NMFS has a stranding response network of external partners that coordinates with sanctuary staff as appropriate on all marine mammal (with the exception of sea otter) and sea turtle standings. Sea otter standing are investigated by the California Department of Fish and Game through an agreement with the United States Fish and Wildlife Service. Responses and investigations, including postmortem examination and diagnostics when feasible, are conducted whether or not anthropogenic acoustic or blast trauma is suspected.

Comment: Acoustic impacts should be divided into two categories and addressed in sanctuary management plans: impacts of noise on birds and pinnipeds above the water (e.g., from aircraft, boat traffic and MPWC), and the impacts of underwater noise (e.g., ship propulsion noise, active sonars and seismic airgun exploration) on fish, turtles, marine mammals and marine invertebrates.

Response: The physical characteristics of air-based and water-based sound sources are different (decibel levels, physics, attenuation, etc) and thus have different potential impacts on sanctuary species. Impacts on marine species from sound sources both above and below the water surface have been studied, and such data are available for management decision-making. Due to the importance of accounting for possible cumulative effects from exposure of sanctuary resources to multiple noise source types, sources are not divided into categories. Instead, each source's propagation is modeled individually Start Printed Page 70523and then considered additively (if necessary) to estimate total levels of ensonification over various spatial/temporal scales. Currently, NMFS addresses potential acoustic impacts on marine mammals in accordance with its mandates under the MMPA. The NMSP is increasingly interested in issues of noise impact on marine species. The NMSP will continue to work closely with NMFS and other research partners to help identify critical subject areas needing additional study and evaluation. Based on the results of these future studies, the NMSP will develop reasonable management approaches to responding to the issue. No additional changes to the EIS are needed.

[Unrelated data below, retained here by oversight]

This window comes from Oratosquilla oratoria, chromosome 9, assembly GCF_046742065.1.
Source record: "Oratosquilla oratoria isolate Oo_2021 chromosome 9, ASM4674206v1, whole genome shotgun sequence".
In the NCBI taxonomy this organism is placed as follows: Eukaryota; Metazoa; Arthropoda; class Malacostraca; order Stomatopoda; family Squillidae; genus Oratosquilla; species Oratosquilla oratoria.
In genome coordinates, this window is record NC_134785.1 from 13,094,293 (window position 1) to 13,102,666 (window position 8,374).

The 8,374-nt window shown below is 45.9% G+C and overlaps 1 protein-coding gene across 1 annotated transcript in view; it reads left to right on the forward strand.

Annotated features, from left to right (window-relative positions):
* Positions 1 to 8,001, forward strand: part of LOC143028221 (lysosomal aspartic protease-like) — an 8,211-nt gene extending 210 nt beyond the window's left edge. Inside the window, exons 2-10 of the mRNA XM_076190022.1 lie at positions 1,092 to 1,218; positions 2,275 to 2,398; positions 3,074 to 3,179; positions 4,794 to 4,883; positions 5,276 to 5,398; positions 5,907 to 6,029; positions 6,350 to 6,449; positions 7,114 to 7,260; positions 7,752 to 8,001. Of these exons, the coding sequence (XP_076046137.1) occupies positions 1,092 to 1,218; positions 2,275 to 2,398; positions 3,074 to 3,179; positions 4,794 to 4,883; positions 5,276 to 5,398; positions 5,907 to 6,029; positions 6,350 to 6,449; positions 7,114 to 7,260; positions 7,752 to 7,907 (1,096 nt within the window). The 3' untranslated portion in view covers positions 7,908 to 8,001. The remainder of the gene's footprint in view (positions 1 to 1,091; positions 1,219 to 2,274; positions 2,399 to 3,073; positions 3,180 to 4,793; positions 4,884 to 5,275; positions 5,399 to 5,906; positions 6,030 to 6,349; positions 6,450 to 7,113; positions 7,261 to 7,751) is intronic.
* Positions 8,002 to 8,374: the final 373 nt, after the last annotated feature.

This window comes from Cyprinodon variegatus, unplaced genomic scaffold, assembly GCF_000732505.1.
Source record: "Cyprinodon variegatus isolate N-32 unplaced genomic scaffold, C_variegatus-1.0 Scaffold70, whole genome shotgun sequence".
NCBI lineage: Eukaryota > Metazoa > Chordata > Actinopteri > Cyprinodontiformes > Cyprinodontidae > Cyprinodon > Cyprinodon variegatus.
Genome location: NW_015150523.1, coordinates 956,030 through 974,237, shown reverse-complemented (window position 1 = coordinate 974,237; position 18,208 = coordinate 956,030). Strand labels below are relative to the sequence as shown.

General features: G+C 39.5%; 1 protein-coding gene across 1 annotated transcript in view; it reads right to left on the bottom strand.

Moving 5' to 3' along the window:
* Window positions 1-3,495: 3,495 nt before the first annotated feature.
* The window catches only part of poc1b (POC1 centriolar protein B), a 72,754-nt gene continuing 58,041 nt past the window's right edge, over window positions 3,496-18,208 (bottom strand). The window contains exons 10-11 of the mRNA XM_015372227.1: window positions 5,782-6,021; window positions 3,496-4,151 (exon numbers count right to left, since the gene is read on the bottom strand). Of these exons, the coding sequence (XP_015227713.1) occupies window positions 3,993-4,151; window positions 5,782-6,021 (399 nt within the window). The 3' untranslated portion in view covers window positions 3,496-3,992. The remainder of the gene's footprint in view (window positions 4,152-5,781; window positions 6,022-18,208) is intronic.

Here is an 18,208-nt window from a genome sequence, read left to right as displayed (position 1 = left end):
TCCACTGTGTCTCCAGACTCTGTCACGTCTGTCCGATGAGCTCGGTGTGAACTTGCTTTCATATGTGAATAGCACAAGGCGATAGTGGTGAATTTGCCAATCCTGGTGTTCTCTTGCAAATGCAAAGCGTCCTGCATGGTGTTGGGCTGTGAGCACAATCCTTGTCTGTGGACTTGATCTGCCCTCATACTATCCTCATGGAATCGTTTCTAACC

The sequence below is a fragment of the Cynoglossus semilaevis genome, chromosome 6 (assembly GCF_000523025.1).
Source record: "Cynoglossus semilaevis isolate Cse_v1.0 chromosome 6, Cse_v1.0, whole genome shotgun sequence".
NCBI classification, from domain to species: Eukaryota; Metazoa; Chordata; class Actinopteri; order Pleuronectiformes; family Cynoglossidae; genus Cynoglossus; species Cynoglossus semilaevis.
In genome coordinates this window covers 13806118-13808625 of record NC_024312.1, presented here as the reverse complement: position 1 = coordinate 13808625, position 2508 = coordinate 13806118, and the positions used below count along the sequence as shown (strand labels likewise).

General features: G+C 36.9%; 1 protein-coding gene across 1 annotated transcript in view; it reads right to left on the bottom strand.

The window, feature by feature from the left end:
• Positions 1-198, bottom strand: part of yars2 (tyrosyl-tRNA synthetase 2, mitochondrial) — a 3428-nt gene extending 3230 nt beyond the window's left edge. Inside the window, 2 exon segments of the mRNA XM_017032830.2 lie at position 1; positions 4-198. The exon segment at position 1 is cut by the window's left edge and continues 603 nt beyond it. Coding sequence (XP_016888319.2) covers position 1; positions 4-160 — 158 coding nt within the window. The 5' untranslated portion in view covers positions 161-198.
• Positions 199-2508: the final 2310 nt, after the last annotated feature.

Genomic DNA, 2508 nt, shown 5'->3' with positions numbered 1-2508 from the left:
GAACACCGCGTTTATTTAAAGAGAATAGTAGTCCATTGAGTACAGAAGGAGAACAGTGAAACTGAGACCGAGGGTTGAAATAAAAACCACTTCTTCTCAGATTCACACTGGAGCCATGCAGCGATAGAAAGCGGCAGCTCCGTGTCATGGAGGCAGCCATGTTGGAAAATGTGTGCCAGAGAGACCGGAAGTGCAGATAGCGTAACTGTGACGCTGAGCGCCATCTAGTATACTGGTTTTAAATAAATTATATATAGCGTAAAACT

Comment: There should be a permanent ban or rejection of any request of the Navy in regard to sonar testing experiments, which harm marine life, especially whales and dolphins.